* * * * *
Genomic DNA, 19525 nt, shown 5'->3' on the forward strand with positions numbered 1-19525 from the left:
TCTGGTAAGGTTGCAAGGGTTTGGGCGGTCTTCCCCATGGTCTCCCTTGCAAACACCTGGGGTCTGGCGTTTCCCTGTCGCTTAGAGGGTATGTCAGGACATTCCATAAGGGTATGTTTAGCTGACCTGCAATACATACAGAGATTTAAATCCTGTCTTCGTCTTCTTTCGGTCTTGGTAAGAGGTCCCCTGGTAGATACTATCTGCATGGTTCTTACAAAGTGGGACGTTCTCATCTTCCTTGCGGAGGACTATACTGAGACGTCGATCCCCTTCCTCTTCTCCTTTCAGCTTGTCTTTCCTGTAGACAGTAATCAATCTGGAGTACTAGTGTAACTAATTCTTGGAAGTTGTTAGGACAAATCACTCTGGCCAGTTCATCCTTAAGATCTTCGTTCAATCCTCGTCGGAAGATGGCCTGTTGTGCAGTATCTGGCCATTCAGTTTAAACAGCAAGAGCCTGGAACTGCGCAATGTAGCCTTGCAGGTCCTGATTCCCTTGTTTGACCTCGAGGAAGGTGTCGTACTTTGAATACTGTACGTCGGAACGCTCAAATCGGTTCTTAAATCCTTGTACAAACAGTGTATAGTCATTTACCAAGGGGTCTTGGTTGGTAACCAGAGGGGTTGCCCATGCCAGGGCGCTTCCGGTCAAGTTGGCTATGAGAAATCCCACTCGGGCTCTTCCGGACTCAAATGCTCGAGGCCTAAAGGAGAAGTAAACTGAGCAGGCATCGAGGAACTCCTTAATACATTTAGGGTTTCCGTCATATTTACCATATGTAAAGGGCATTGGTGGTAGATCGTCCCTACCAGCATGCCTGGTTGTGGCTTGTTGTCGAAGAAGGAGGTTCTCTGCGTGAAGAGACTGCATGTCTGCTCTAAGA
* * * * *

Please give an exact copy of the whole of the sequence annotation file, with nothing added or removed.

Genomic DNA, 19525 nt, shown 5'->3' on the forward strand with positions numbered 1-19525 from the left:
TCTGGTAAGGTTGCAAGGGTTTGGGCGGTCTTCCCCATGGTCTCCCTTGCAAACACCTGGGGTCTGGCGTTTCCCTGTCGCTTAGAGGGTATGTCAGGACATTCCATAAGGGTATGTTTAGCTGACCTGCAATACATACAGAGATTTAAATCCTGTCTTCGTCTTCTTTCGGTCTTGGTAAGAGGTCCCCTGGTAGATACTATCTGCATGGTTCTTACAAAGTGGGACGTTCTCATCTTCCTTGCGGAGGACTATACTGAGACGTCGATCCCCTTCCTCTTCTCCTTTCAGCTTGTCTTTCCTGTAGACAGTAATCAATCTGGAGTACTAGTGTAACTAATTCTTGGAAGTTGTTAGGACAAATCACTCTGGCCAGTTCATCCTTAAGATCTTCGTTCAATCCTCGTCGGAAGATGGCCTGTTGTGCAGTATCTGGCCATTCAGTTTAAACAGCAAGAGCCTGGAACTGCGCAATGTAGCCTTGCAGGTCCTGATTCCCTTGTTTGACCTCGAGGAAGGTGTCGTACTTTGAATACTGTACGTCGGAACGCTCAAATCGGTTCTTAAATCCTTGTACAAACAGTGTATAGTCATTTACCAAGGGGTCTTGGTTGGTAACCAGAGGGGTTGCCCATGCCAGGGCGCTTCCGGTCAAGTTGGCTATGAGAAATCCCACTCGGGCTCTTCCGGACTCAAATGCTCGAGGCCTAAAGGAGAAGTAAACTGAGCAGGCATCGAGGAACTCCTTAATACATTTAGGGTTTCCGTCATATTTACCATATGTAAAGGGCATTGGTGGTAGATCGTCCCTACCAGCATGCCTGGTTGTGGCTTGTTGTCGAAGAAGGAGGTTCTCTGCGTGAAGAGACTGCATGTCTGCTCTAAGA